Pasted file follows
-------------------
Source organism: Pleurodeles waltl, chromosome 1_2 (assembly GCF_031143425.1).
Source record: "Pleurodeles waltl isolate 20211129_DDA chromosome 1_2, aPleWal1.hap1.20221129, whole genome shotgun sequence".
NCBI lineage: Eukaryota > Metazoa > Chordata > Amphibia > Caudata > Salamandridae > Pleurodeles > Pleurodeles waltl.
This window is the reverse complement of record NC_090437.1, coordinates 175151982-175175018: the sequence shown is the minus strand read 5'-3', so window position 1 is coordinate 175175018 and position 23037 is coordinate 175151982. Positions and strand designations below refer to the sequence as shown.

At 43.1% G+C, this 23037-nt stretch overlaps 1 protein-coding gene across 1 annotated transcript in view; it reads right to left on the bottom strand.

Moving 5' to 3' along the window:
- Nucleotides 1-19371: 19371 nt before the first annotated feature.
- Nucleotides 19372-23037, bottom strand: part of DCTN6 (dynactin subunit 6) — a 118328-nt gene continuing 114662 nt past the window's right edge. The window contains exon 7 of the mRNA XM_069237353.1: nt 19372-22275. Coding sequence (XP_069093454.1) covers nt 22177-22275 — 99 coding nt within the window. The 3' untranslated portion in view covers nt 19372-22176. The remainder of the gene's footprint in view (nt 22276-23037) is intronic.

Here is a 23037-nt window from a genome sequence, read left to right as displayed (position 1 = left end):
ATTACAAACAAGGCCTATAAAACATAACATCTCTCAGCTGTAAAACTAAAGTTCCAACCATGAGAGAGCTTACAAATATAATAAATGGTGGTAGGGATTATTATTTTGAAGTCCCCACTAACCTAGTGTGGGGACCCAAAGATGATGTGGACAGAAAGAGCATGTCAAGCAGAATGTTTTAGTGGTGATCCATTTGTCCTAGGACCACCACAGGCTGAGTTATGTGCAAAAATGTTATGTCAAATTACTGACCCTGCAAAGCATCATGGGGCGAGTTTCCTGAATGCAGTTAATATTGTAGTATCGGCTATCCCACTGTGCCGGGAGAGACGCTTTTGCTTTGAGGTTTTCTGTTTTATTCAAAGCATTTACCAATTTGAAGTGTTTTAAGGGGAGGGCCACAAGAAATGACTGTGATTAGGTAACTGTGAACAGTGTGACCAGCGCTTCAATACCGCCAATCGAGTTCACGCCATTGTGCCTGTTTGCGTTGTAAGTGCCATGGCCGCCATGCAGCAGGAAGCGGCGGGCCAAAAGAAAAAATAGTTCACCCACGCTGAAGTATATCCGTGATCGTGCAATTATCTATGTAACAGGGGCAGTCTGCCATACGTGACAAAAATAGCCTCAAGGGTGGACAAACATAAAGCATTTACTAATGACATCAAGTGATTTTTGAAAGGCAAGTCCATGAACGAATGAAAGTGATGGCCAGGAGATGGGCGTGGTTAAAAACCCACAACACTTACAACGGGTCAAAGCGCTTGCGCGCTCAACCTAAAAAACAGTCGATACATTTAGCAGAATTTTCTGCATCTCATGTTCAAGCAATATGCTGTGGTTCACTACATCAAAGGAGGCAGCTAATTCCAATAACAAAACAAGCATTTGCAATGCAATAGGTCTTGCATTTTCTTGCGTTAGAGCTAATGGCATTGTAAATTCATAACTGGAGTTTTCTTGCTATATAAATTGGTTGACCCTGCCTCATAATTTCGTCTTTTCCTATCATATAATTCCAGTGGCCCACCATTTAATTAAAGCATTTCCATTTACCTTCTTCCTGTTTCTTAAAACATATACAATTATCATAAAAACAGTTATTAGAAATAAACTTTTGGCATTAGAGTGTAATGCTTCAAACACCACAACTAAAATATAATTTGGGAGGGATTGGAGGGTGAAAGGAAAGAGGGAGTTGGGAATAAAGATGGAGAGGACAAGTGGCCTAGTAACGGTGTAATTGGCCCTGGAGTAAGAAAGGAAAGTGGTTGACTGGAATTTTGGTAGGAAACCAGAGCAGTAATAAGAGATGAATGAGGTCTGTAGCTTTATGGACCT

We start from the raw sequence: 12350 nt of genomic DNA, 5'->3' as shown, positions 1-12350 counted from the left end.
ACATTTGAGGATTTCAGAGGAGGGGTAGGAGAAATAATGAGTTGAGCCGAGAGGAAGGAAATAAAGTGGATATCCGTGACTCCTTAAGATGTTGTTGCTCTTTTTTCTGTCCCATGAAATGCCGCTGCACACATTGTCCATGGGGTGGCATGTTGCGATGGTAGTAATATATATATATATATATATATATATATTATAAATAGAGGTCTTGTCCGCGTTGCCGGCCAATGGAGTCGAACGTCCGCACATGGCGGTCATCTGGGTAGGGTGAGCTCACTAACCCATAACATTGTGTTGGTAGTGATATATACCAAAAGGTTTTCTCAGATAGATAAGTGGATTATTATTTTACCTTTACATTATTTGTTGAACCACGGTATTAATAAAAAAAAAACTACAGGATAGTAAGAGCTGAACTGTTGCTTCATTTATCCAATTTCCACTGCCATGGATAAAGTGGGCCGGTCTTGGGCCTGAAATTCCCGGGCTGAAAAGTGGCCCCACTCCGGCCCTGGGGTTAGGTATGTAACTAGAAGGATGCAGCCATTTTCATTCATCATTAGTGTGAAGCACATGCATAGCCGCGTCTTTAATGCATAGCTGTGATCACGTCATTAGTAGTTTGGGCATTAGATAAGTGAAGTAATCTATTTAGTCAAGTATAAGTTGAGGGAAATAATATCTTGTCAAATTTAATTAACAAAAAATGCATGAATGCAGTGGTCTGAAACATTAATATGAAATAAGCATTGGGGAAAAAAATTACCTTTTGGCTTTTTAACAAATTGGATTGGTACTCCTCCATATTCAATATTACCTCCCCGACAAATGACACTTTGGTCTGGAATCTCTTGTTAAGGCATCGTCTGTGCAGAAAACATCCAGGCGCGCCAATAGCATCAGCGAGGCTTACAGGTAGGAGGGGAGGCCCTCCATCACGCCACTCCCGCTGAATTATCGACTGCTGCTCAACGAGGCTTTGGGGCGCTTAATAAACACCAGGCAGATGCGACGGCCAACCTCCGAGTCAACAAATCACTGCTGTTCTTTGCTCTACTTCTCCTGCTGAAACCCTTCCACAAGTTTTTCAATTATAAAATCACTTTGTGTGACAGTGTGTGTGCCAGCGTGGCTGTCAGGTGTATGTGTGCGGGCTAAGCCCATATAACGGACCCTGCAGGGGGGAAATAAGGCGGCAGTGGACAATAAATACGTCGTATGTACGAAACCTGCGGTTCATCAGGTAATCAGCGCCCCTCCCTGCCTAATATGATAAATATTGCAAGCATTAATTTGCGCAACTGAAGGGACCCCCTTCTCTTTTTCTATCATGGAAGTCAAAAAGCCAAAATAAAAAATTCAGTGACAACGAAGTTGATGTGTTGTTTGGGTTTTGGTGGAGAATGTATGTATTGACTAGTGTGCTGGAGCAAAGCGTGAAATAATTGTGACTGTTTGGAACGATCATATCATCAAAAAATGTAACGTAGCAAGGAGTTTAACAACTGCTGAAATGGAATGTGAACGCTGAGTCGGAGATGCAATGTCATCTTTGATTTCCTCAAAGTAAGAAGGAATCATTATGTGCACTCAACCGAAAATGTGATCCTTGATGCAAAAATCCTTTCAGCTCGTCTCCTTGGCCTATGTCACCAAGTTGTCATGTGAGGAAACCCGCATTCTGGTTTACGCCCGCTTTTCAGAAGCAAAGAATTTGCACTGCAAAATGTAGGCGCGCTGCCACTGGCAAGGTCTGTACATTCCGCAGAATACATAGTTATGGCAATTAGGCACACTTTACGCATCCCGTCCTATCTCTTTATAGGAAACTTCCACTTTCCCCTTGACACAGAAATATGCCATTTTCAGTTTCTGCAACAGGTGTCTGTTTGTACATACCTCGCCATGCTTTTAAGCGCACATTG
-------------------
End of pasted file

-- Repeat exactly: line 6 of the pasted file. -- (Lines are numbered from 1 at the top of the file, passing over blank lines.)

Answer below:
Moving 5' to 3' along the window: